Once the pitfalls of the centralized model are encountered, Merholz sees companies moving to a decentralized model, which can be simplistically described as "everyone gets a designer":

If you look under your chair, you'll actually see a designer. You get a designer, and you get a designer, and you get a designer. We all get a designer. And that makes the business very happy... Instead of designers being shipped on projects, they remain with a program for a period of time.

Merholz sees this model heavily used by the likes of Spotify, Facebook, Amazon, and other Silicon Valley players. Doubtless these companies like the autonomous/agile aspects. Merholz described a typical series of product teams, each with a product manager, designer, and 4-8 engineers:

In those cases they are able to work fairly autonomously; they solve the problems in front of them - go-go-go.

There are plenty of advantages to the embedded model, not the least of which is a greater sense of empowerment:

The designer is now part of their team, they're there throughout the development of the site, they're not brought in midway, they're there from the beginning. So they end up having more of a sense of ownership and influence on those strategic decisions. That feeling of ownership means that they're doing better work.

Another advantage? The ability to iterate quickly as products are released, with the design still embedded, ready to adapt to user needs. But, as Merholz warned us, this decentralized structure isn't a cure-all either:

Over time cracks start to show. Designers find themselves working on a pretty narrow problem for a long time. Think back to that product page. There's only so many places you can put a buy [button]... You can iterate only so much. The designer ends up feeling pretty lonely. They're the only person on this team that is a designer, who understands that mindset, that perspective, the culture that that designer comes from.

But the problems are worse than morale. It's not an efficient use of design resources. Sometimes the team needs a lot of design help, and the designer will be overwhelmed. At other points, they'll be underutilized.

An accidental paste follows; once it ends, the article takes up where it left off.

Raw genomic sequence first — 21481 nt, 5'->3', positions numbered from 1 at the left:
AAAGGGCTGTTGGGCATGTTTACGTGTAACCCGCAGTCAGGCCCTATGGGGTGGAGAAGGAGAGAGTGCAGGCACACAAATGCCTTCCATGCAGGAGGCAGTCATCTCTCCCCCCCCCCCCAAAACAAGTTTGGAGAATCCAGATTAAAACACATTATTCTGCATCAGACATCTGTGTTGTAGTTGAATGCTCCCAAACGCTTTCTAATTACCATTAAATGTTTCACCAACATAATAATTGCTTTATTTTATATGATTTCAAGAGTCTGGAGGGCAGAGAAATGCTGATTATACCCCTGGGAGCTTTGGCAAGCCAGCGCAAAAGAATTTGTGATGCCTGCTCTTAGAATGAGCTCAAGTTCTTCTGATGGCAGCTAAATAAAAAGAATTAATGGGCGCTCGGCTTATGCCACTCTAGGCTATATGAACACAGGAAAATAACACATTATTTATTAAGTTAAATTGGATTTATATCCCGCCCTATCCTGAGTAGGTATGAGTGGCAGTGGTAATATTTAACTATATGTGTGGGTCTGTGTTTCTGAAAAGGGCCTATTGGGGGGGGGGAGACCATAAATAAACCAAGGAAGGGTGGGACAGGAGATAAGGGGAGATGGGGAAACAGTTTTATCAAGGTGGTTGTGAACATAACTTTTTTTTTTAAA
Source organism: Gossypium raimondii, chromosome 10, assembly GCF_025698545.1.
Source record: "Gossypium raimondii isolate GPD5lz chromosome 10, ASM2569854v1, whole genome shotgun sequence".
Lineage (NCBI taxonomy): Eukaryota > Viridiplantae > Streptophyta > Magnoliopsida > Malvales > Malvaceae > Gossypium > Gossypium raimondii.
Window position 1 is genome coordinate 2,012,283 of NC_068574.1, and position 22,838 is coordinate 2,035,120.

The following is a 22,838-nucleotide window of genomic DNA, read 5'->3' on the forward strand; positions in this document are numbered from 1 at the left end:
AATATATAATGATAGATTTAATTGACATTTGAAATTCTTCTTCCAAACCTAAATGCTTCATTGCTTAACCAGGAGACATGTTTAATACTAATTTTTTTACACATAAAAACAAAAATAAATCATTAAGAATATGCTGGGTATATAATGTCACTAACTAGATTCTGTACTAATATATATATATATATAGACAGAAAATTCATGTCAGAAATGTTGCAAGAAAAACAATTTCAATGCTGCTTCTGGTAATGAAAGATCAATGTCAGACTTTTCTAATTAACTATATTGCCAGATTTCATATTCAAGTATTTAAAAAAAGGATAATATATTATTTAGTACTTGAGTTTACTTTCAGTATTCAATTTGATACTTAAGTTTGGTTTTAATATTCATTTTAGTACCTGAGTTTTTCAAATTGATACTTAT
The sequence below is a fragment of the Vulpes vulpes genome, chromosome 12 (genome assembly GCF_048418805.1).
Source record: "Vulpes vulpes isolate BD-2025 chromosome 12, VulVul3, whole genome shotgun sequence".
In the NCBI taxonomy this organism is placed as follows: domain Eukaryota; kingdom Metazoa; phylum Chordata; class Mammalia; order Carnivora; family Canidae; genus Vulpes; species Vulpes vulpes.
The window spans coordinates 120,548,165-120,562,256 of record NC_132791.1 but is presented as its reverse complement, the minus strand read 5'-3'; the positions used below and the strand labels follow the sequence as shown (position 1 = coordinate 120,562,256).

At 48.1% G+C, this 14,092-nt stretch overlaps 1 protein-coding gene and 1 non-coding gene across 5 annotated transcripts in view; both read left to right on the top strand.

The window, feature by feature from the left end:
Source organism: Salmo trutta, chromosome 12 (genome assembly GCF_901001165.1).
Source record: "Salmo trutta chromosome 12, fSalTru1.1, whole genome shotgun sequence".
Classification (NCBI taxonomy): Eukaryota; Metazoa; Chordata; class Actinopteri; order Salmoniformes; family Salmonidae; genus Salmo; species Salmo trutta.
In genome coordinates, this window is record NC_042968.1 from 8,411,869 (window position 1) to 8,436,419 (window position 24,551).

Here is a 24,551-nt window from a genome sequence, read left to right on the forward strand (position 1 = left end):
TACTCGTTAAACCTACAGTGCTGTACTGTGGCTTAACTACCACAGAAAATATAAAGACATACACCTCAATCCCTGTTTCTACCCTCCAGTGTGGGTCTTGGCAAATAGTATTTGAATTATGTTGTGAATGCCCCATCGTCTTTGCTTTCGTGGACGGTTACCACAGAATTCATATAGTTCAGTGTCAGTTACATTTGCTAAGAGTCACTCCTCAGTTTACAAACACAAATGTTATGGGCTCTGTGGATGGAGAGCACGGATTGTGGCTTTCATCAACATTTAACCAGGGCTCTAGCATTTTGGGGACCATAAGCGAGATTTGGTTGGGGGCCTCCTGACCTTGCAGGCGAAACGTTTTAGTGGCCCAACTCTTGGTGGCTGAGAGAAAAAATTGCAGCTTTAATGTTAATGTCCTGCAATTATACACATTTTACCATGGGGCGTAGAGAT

Merholz sees a more serious danger: a fractured user experience. He showed us screen shots from Facebook from a couple years ago, with inconsistencies in design and menus from screen to screen:

That can be okay for a service like Facebook, where you're not expected to flow through the experience necessarily. You're kind of dipping in and out. But when you're trying to deliver on something that has more of a coherent, coordinated experience, a journey you're helping to take people on, this approach breaks down.

If you structure an experience from landing page to checkout, you can't afford chaotic design elements. So if both centralized and decentralized approaches have deep flaws, are we screwed? Merholz said most companies seem to vacillate between the two, forever looking for the right balance. He proposes a third way: 4-8 person design teams, each structured around a customer journey/experience. He calls this a Centralized Partnership model.

Centralized Partnership Model

This structure has many advantages:

  • Designers work across the entire customer experience, not within a narrow feature set.
  • Good spread of skills across the design team, from visual design to research to prototyping.
  • "Load balancing" keeps designers more productive.

There are some nuances: a senior design lead will be needed, to maintain relationships with project managers. In the final section of slides, Merholz goes further into how these design teams can be centered on either the buyer or seller experience. He also spoke to the biggest challenge of this structure: finding/training/mentoring design leads who have the capabilities to get the most out of their team, bring a creative spark, and communicate/persuade/collaborate with a broad set of stakeholders.

My take - stop chasing design unicorns

Another big advantage of this structure: it gets us away from chasing gifted designer "unicorns," with a focus instead on well-rounded teams. Merholz advocates sticking with this model as you scale. If you manage to build up twenty designers on the buyer experience side, you can still organize into teams by journey: one for discovery, one for purchase, one for post-purchase etc.

There's more than three ways to structure a design team, but I found these models instructive. Hopefully companies that want to turn design into an internal strength will find this useful also.

End note – this article is part of my ongoing diginomica Enteprise UX series. You can check out a number of the speaker slide decks on the Enterprise UX 2017 web site. Below you can see a tweet from MJ Broadbent of her sketchnotes from the "Leading Teams that Execute" track, including Merholz's session).